In organizational setting, this happens naturally as workers learn to fit into the perceived organizational culture. Fitting here means that one can be accepted successfully into the organization but does not necessarily mean the individual has internalized and believes in the way things are done in the organization. Social learning theory therefore has a considerable relevance to organizational behaviour (Miller and Dollard, 1950) but its main limitation is that it ignores the role of individual choice.

This theory helped the researcher visualize a classroom setting where everyone would feel welcome and have a sense of belonging working towards a single goal. Thus, creating harmony in the class; providing an atmosphere conducive to learning.

Dreikurs’ Model of Mistaken Goals. This theory also known as Dreikurs’ Goal Centered Theory, is a psycho-educational theory is based on the work of Rudolph Driekur. This model is based on the four basic premises of Adler’s social. Dreikurs states that all student behaviour is based on four mistaken goals: attention seeking, power seeking, revenge seeking or displaying inadequacy and avoidance of failure. He suggested that they move through this sequence largely in that order, ultimately ending up at Avoidance of Failure, and perhaps dropping out.

This theory facilitated in devising a plan of action in which would help teachers on how to respond to students’ unpleasant behaviour managing misbehaviour in the classroom effectively and in the school in general. With this in mind, teachers should avoid acting on their first impulse, as this will often provide the students with exactly what they are seeking. Instead, teachers should work to determine which of these mistaken goal students are attempting to fulfil and respond appropriately.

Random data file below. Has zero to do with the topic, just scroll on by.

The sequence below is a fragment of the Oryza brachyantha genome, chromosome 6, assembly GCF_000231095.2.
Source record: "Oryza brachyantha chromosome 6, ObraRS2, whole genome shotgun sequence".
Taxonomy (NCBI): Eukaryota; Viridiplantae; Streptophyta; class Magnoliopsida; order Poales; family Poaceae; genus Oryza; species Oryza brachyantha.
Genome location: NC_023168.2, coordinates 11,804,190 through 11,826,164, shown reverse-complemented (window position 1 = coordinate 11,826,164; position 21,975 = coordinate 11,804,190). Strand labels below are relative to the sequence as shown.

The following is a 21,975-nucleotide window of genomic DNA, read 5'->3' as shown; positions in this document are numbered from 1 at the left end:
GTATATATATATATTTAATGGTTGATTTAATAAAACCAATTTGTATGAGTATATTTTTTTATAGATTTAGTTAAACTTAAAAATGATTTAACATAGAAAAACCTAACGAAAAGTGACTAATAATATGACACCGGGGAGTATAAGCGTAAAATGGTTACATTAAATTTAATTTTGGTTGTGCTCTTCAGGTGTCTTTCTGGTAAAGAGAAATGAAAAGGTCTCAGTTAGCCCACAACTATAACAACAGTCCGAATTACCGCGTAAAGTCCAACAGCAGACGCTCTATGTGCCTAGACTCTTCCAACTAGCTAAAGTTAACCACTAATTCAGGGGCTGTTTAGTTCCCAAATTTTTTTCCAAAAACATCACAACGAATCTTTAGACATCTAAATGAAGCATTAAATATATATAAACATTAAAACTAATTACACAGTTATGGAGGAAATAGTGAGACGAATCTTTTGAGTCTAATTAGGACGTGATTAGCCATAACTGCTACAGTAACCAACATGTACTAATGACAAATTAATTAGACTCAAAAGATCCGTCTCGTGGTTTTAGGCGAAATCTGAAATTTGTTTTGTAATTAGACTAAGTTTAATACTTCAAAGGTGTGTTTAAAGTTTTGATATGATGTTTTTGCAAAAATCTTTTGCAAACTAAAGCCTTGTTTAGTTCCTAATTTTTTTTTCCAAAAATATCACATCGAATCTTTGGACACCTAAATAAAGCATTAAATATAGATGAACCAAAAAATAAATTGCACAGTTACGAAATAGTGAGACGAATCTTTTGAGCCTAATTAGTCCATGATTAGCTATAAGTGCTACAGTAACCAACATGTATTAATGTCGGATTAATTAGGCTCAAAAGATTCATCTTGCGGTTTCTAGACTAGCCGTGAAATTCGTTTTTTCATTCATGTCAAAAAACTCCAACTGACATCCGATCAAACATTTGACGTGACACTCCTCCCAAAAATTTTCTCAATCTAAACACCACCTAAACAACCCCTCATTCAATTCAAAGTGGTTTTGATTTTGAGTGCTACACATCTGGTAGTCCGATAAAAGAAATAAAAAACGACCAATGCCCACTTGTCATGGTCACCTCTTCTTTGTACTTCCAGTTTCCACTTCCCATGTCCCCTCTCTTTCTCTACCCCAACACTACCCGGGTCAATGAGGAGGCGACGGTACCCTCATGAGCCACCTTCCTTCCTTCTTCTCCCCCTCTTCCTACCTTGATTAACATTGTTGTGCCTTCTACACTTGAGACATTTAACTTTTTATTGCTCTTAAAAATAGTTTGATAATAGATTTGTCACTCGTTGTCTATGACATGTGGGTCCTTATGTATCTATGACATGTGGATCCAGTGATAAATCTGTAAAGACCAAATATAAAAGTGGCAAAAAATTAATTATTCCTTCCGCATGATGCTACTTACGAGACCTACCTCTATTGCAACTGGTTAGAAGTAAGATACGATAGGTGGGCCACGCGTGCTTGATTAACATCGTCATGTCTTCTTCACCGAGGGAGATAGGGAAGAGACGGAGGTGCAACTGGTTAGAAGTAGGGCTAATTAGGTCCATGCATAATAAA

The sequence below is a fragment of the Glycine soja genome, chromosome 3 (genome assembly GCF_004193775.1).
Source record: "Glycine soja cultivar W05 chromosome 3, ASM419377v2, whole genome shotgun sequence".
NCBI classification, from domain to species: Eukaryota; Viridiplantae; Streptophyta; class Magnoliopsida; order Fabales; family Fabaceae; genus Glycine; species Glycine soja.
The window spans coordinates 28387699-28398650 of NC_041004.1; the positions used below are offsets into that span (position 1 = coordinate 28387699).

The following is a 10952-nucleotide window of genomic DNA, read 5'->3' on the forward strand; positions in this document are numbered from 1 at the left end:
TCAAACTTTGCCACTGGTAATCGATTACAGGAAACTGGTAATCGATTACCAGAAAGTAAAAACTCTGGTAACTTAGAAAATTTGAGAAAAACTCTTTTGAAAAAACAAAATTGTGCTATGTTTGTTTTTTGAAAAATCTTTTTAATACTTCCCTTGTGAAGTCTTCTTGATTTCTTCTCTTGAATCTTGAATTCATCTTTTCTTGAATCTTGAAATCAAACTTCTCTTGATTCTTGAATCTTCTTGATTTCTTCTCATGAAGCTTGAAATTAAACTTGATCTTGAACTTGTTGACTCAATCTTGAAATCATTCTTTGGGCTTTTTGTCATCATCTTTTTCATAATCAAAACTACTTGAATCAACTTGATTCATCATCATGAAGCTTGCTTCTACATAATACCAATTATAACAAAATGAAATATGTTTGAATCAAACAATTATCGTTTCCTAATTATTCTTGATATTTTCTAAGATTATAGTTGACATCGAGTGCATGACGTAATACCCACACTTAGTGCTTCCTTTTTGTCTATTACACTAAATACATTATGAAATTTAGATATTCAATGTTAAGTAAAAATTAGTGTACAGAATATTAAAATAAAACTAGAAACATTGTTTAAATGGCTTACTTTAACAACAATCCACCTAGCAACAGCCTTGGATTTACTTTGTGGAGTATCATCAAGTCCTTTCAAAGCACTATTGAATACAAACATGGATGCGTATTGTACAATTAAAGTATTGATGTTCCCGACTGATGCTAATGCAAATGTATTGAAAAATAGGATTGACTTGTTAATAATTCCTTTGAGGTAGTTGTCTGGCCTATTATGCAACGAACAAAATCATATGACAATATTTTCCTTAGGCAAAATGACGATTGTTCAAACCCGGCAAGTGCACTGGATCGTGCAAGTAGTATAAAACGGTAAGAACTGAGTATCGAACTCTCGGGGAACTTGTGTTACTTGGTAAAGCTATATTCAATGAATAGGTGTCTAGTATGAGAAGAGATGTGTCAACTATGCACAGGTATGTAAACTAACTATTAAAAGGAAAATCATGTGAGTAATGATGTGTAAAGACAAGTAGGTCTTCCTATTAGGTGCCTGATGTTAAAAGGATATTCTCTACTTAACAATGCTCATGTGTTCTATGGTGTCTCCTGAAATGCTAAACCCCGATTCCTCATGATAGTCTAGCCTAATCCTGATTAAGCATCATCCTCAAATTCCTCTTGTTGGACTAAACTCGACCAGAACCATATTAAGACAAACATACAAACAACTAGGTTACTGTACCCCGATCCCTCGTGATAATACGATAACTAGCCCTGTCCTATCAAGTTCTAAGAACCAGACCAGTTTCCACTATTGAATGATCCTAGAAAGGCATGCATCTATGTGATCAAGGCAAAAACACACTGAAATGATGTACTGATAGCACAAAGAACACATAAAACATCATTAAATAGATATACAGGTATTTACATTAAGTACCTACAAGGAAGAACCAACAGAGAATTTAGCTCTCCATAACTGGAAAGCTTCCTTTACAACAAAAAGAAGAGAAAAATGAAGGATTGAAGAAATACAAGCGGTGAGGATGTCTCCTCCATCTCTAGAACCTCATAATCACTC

Canter’s Assertive Behavioural Model. Canter and Canter (1992), developed an approach which he terms “assertive discipline” that cannot be described as purely behaviourist in nature, but does contain certain elements of a behaviourist approach. These researchers assert that an educator who uses assertive discipline has a clear sense of how students should behave in order for him/her to accomplish his/her teaching objectives. Assertive discipline is different from many other models in that it provides a system of dealing with behaviour at the time it occurs, through a plan that makes the learners responsible for his or her behaviour and resulting consequences (Steere 1978).

The essence of assertive discipline is captured in the following quotation: “An assertive educator will actively respond to a child’s inappropriate behaviour by clearly communicating to the child her disapproval of the behaviour, followed by what she/he wants the child to do” (Duke and Meckel 1980).

The educator should be able to communicate to the learner what is wrong and provide a model of good behaviour. Assertive discipline is premised on the notion that the educator’s attitude influences his/her behaviour that in turn influences learners’ behaviour. In illustrating the effectiveness of their model, the Canters distinguish three types of educators: non-assertive, hostile and assertive educators. Non-assertive educators are those who allow themselves to be pushed around and manipulated by learners; hostile educators err by imposing control in an arbitrary manner. Assertive educators, on the other hand, believe in their abilities and their right to use them to foster learning (Duke and Meckel 1980).

Having a clear sense of how students should behave helped the researcher to come up with a guide book to insert the idea in teachers that more than being a facilitator, becoming an assertive teacher build positive, trusting relationships with their students and teach appropriate classroom behaviour to those who don't show it at present. Teachers must be demanding, yet warm in interaction; supportive of the youngsters; and respectful in tone and mannerisms when addressing misbehaviour. Assertive teachers listen carefully to what their students have to say, speak politely to them, and treat everyone fairly but not necessarily equally.

Related Literature

This part of the chapter presents the related literature and laws after the thorough and in-depth search done by the researcher. This will also present the synthesis of the art, theoretical and conceptual framework to fully understand the research to be done and lastly the definition of terms for better comprehension of the study.